5. The plane of planning. Here we have to consider both the technical aspect (creation of a rigorous terminology and publication of numerous close-up views) and the problem of economy (to which extent is monographic research on all motifs a practical proposition?).

Although our article may contain a few hints pointing in other directions, we are in principle only concerned with the second plane.

A further theoretical observation is called for in connection with the concept of evolution. The situation is again best described by positing a “classical“ concept, in this case a “classical“ concept of evolution from which reality differs in more than one respect. According to this classical concept, evolution passes in a given case in a clear movement (einsträngige Entwicklung) from form A (period I) via form B (period II) to form C (period III). In connection with the absence of such simple patterns in the real world we only want to stress one single point, viz. the difference between less complex units (simple images, small shrines) and more complex units (steles, door-frames, temples). An example of deviation from the classical concept is the case where synchronous images seem to be non-synchronous (for one reason or another) and vice versa. In all such cases, the advantage seems to be on the side of the more complex units due to the law of probability. Thus a simple image or an architectural member may follow closely earlier conventions (or foreshadow future developments), but the same state of affairs is very unlikely in the case of a rich stele or a complete temple. Complexity produces a certain neutralization of evolutionary irregularities. This is, however, not to say that the general prospects of absolute chronology will be bright. From our material at least (A.D. 500-1100), we conclude that good and comprehensive results can only be achieved with the method of P. Stern where the emphasis is on relative rather than on absolute chronology.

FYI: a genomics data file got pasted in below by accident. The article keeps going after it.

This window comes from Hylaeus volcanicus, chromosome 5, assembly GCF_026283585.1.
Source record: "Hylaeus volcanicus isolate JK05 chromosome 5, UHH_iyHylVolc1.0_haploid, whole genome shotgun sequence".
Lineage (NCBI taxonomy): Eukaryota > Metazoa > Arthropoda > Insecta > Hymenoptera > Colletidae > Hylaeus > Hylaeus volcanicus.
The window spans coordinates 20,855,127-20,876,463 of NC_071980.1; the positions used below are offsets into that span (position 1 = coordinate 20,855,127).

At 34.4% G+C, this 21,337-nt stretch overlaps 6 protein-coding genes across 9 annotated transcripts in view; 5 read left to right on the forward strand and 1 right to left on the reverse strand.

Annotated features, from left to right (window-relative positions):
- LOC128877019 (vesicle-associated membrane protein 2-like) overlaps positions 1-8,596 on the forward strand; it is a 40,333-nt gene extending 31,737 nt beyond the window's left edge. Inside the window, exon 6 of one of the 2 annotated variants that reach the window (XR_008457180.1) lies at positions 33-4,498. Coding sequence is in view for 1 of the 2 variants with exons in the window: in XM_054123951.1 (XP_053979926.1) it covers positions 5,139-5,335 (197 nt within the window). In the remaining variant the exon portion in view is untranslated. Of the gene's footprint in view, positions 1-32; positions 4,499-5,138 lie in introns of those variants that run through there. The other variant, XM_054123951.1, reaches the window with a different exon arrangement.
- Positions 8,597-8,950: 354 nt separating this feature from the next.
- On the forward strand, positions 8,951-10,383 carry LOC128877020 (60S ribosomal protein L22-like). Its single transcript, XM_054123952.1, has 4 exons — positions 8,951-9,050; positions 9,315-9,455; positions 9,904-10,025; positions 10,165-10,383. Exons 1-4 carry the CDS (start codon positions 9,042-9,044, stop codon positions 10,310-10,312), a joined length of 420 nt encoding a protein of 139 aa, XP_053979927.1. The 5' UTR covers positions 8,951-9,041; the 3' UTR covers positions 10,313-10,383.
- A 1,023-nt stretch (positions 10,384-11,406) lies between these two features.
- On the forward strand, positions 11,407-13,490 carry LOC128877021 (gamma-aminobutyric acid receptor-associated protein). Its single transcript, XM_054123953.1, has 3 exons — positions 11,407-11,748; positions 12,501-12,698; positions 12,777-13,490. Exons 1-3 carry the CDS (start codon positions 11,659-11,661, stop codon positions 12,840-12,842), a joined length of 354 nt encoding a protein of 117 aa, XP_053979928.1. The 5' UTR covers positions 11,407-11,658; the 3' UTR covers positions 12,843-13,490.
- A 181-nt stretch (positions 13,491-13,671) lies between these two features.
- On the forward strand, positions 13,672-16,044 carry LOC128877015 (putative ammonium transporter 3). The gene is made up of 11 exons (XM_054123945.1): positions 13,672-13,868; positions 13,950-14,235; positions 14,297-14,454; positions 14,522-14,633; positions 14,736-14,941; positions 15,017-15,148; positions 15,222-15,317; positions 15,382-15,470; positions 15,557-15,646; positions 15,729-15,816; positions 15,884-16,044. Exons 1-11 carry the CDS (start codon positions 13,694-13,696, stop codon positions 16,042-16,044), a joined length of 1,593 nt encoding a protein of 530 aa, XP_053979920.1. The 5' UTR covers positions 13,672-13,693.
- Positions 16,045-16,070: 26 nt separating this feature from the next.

The reader is referred to §§ 7 and 9 below for further theoretical discussions.

§ 3. A.D. 500-600: The banana plant in later Gupta art

This period uses the banana plant motif mainly as a pictograph indicating landscape. It occurs on two panels from the plinth of the Gupta Temple at Dcogarh. The Rāma-Lakṣmaṇa panel has been reproduced as fig. 2. For the Sunda-Upasunda panel the reader is referred to the original publication (Vats Gu 20a). There the motif on our left is a sort of standard form which helps in identifying many other specimens of the banana plant motif. Between, or rather behind, the two figures we observe a second banana plant with palmlike tuft. Three panels from Nachna, published as Deva Na 11-13, all show Aśoka trees as landscape pictographs for Rāmāyaṇa scenes. But the last panel also shows a banana plant (to the proper right of Lakṣmaṇa). Ignoring specimens which are doubtful or untypical (e.g. Harle Gu 147), we shall conclude by mentioning two specimens from the Ajanta paintings. A general discussion on the relation of painting and sculpture is not necessary in this case since the murals to be quoted show, in their treatment of the banana plants, obvious connections with the vocabulary of sculptural art. We mention one occurrence in Cave 1 (AFR I, Pl. 35, on our left; Pl. 34a, bottom) and one in Cave 2 (AFR II, Pl. 32, on our left).


Sources

Makaranda - Essays in honour of Dr. James C. Harle


Compiled by PK

Revised online edition by HN4U 2012